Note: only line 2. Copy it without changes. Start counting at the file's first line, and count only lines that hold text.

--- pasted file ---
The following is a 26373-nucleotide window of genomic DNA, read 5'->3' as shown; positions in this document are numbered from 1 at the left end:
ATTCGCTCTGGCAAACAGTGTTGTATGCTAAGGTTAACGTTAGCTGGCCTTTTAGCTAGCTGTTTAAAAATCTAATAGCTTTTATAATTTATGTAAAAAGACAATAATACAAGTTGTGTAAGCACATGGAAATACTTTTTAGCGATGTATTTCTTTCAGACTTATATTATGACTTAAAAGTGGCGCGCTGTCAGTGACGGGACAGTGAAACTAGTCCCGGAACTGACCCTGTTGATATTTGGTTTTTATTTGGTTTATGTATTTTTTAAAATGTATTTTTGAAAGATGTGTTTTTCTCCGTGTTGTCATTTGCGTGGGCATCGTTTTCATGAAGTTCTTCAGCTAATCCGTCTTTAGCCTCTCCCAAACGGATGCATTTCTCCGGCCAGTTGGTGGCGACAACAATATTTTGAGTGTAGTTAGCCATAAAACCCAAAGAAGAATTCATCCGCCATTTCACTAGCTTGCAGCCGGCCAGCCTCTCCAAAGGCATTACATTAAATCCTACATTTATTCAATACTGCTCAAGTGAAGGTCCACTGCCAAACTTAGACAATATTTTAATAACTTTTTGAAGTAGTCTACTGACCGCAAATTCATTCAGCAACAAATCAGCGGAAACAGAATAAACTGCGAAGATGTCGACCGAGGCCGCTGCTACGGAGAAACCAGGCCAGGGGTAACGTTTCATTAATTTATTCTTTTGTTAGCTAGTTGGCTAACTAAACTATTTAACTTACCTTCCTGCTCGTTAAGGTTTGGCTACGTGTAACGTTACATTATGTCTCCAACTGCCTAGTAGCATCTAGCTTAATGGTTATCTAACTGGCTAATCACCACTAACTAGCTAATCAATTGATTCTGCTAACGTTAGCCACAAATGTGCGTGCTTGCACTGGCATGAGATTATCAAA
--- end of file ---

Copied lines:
ATTCGCTCTGGCAAACAGTGTTGTATGCTAAGGTTAACGTTAGCTGGCCTTTTAGCTAGCTGTTTAAAAATCTAATAGCTTTTATAATTTATGTAAAAAGACAATAATACAAGTTGTGTAAGCACATGGAAATACTTTTTAGCGATGTATTTCTTTCAGACTTATATTATGACTTAAAAGTGGCGCGCTGTCAGTGACGGGACAGTGAAACTAGTCCCGGAACTGACCCTGTTGATATTTGGTTTTTATTTGGTTTATGTATTTTTTAAAATGTATTTTTGAAAGATGTGTTTTTCTCCGTGTTGTCATTTGCGTGGGCATCGTTTTCATGAAGTTCTTCAGCTAATCCGTCTTTAGCCTCTCCCAAACGGATGCATTTCTCCGGCCAGTTGGTGGCGACAACAATATTTTGAGTGTAGTTAGCCATAAAACCCAAAGAAGAATTCATCCGCCATTTCACTAGCTTGCAGCCGGCCAGCCTCTCCAAAGGCATTACATTAAATCCTACATTTATTCAATACTGCTCAAGTGAAGGTCCACTGCCAAACTTAGACAATATTTTAATAACTTTTTGAAGTAGTCTACTGACCGCAAATTCATTCAGCAACAAATCAGCGGAAACAGAATAAACTGCGAAGATGTCGACCGAGGCCGCTGCTACGGAGAAACCAGGCCAGGGGTAACGTTTCATTAATTTATTCTTTTGTTAGCTAGTTGGCTAACTAAACTATTTAACTTACCTTCCTGCTCGTTAAGGTTTGGCTACGTGTAACGTTACATTATGTCTCCAACTGCCTAGTAGCATCTAGCTTAATGGTTATCTAACTGGCTAATCACCACTAACTAGCTAATCAATTGATTCTGCTAACGTTAGCCACAAATGTGCGTGCTTGCACTGGCATGAGATTATCAAA